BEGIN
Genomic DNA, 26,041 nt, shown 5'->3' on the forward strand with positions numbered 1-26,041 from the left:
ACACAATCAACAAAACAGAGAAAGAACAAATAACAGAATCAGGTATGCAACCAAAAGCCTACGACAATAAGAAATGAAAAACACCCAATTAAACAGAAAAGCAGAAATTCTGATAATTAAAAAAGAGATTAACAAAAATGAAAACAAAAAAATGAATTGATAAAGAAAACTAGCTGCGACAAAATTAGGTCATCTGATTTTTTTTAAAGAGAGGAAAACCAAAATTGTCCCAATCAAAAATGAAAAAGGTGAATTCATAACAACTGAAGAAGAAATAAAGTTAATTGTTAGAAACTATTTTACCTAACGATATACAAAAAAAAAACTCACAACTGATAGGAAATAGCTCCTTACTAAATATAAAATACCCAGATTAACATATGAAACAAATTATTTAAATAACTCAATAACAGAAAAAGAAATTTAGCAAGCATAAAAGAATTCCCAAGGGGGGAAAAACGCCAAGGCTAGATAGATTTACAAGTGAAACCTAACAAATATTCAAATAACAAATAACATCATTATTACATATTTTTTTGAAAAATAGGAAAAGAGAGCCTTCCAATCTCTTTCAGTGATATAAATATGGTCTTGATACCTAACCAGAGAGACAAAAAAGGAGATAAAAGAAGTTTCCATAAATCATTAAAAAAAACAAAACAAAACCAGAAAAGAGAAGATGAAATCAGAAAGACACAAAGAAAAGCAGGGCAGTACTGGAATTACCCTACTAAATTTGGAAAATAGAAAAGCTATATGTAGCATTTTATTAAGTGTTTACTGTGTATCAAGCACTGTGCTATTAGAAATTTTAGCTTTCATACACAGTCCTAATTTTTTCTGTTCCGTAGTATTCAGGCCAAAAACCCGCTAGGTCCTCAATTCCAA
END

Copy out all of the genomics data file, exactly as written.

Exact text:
Genomic DNA, 26,041 nt, shown 5'->3' on the forward strand with positions numbered 1-26,041 from the left:
ACACAATCAACAAAACAGAGAAAGAACAAATAACAGAATCAGGTATGCAACCAAAAGCCTACGACAATAAGAAATGAAAAACACCCAATTAAACAGAAAAGCAGAAATTCTGATAATTAAAAAAGAGATTAACAAAAATGAAAACAAAAAAATGAATTGATAAAGAAAACTAGCTGCGACAAAATTAGGTCATCTGATTTTTTTTAAAGAGAGGAAAACCAAAATTGTCCCAATCAAAAATGAAAAAGGTGAATTCATAACAACTGAAGAAGAAATAAAGTTAATTGTTAGAAACTATTTTACCTAACGATATACAAAAAAAAAACTCACAACTGATAGGAAATAGCTCCTTACTAAATATAAAATACCCAGATTAACATATGAAACAAATTATTTAAATAACTCAATAACAGAAAAAGAAATTTAGCAAGCATAAAAGAATTCCCAAGGGGGGAAAAACGCCAAGGCTAGATAGATTTACAAGTGAAACCTAACAAATATTCAAATAACAAATAACATCATTATTACATATTTTTTTGAAAAATAGGAAAAGAGAGCCTTCCAATCTCTTTCAGTGATATAAATATGGTCTTGATACCTAACCAGAGAGACAAAAAAGGAGATAAAAGAAGTTTCCATAAATCATTAAAAAAAACAAAACAAAACCAGAAAAGAGAAGATGAAATCAGAAAGACACAAAGAAAAGCAGGGCAGTACTGGAATTACCCTACTAAATTTGGAAAATAGAAAAGCTATATGTAGCATTTTATTAAGTGTTTACTGTGTATCAAGCACTGTGCTATTAGAAATTTTAGCTTTCATACACAGTCCTAATTTTTTCTGTTCCGTAGTATTCAGGCCAAAAACCCGCTAGGTCCTCAATTCCAA